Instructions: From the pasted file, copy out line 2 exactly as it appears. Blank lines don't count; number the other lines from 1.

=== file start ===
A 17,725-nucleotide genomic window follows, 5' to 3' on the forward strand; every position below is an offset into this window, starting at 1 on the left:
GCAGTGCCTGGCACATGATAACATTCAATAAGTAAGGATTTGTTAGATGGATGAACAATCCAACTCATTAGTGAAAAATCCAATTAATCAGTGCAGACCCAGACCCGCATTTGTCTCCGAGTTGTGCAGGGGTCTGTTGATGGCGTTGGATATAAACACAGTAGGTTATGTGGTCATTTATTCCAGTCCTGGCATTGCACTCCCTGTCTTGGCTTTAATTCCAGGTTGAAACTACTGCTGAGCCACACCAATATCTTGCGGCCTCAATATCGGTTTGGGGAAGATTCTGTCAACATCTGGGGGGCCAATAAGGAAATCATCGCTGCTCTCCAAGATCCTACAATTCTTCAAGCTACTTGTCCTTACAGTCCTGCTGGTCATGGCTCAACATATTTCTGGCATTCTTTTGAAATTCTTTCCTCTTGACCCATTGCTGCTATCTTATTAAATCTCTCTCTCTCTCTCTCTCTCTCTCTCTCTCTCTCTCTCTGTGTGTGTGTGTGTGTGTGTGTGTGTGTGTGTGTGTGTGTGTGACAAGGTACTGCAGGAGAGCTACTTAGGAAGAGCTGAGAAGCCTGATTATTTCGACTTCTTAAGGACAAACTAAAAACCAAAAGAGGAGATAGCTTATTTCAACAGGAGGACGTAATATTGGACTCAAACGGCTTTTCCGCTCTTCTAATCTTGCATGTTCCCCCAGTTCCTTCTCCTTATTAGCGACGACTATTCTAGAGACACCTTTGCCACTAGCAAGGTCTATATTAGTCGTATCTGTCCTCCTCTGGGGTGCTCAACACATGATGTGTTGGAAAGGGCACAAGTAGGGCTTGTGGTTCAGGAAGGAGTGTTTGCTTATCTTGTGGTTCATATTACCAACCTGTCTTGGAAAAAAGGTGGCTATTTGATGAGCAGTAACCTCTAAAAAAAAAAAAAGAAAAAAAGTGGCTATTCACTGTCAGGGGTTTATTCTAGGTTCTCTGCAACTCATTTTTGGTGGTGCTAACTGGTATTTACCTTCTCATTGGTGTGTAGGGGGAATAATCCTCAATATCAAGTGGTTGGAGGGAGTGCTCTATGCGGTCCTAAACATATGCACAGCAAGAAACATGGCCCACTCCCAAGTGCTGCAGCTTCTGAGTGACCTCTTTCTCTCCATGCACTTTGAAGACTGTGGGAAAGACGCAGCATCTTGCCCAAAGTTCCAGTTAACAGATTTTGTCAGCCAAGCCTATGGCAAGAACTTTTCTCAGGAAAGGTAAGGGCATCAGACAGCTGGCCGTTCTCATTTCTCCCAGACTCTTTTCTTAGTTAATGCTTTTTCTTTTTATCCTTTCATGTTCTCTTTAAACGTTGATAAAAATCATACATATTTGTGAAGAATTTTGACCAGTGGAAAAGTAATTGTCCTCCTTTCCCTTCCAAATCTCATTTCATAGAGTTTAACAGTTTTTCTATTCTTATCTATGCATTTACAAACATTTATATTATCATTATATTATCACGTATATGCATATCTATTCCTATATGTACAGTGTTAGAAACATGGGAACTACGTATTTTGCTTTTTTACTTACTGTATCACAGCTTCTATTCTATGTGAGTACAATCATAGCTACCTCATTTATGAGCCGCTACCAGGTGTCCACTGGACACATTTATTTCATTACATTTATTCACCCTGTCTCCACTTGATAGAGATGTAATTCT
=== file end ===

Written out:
GCAGTGCCTGGCACATGATAACATTCAATAAGTAAGGATTTGTTAGATGGATGAACAATCCAACTCATTAGTGAAAAATCCAATTAATCAGTGCAGACCCAGACCCGCATTTGTCTCCGAGTTGTGCAGGGGTCTGTTGATGGCGTTGGATATAAACACAGTAGGTTATGTGGTCATTTATTCCAGTCCTGGCATTGCACTCCCTGTCTTGGCTTTAATTCCAGGTTGAAACTACTGCTGAGCCACACCAATATCTTGCGGCCTCAATATCGGTTTGGGGAAGATTCTGTCAACATCTGGGGGGCCAATAAGGAAATCATCGCTGCTCTCCAAGATCCTACAATTCTTCAAGCTACTTGTCCTTACAGTCCTGCTGGTCATGGCTCAACATATTTCTGGCATTCTTTTGAAATTCTTTCCTCTTGACCCATTGCTGCTATCTTATTAAATCTCTCTCTCTCTCTCTCTCTCTCTCTCTCTCTCTCTCTCTGTGTGTGTGTGTGTGTGTGTGTGTGTGTGTGTGTGTGTGTGTGACAAGGTACTGCAGGAGAGCTACTTAGGAAGAGCTGAGAAGCCTGATTATTTCGACTTCTTAAGGACAAACTAAAAACCAAAAGAGGAGATAGCTTATTTCAACAGGAGGACGTAATATTGGACTCAAACGGCTTTTCCGCTCTTCTAATCTTGCATGTTCCCCCAGTTCCTTCTCCTTATTAGCGACGACTATTCTAGAGACACCTTTGCCACTAGCAAGGTCTATATTAGTCGTATCTGTCCTCCTCTGGGGTGCTCAACACATGATGTGTTGGAAAGGGCACAAGTAGGGCTTGTGGTTCAGGAAGGAGTGTTTGCTTATCTTGTGGTTCATATTACCAACCTGTCTTGGAAAAAAGGTGGCTATTTGATGAGCAGTAACCTCTAAAAAAAAAAAAAGAAAAAAAGTGGCTATTCACTGTCAGGGGTTTATTCTAGGTTCTCTGCAACTCATTTTTGGTGGTGCTAACTGGTATTTACCTTCTCATTGGTGTGTAGGGGGAATAATCCTCAATATCAAGTGGTTGGAGGGAGTGCTCTATGCGGTCCTAAACATATGCACAGCAAGAAACATGGCCCACTCCCAAGTGCTGCAGCTTCTGAGTGACCTCTTTCTCTCCATGCACTTTGAAGACTGTGGGAAAGACGCAGCATCTTGCCCAAAGTTCCAGTTAACAGATTTTGTCAGCCAAGCCTATGGCAAGAACTTTTCTCAGGAAAGGTAAGGGCATCAGACAGCTGGCCGTTCTCATTTCTCCCAGACTCTTTTCTTAGTTAATGCTTTTTCTTTTTATCCTTTCATGTTCTCTTTAAACGTTGATAAAAATCATACATATTTGTGAAGAATTTTGACCAGTGGAAAAGTAATTGTCCTCCTTTCCCTTCCAAATCTCATTTCATAGAGTTTAACAGTTTTTCTATTCTTATCTATGCATTTACAAACATTTATATTATCATTATATTATCACGTATATGCATATCTATTCCTATATGTACAGTGTTAGAAACATGGGAACTACGTATTTTGCTTTTTTACTTACTGTATCACAGCTTCTATTCTATGTGAGTACAATCATAGCTACCTCATTTATGAGCCGCTACCAGGTGTCCACTGGACACATTTATTTCATTACATTTATTCACCCTGTCTCCACTTGATAGAGATGTAATTCT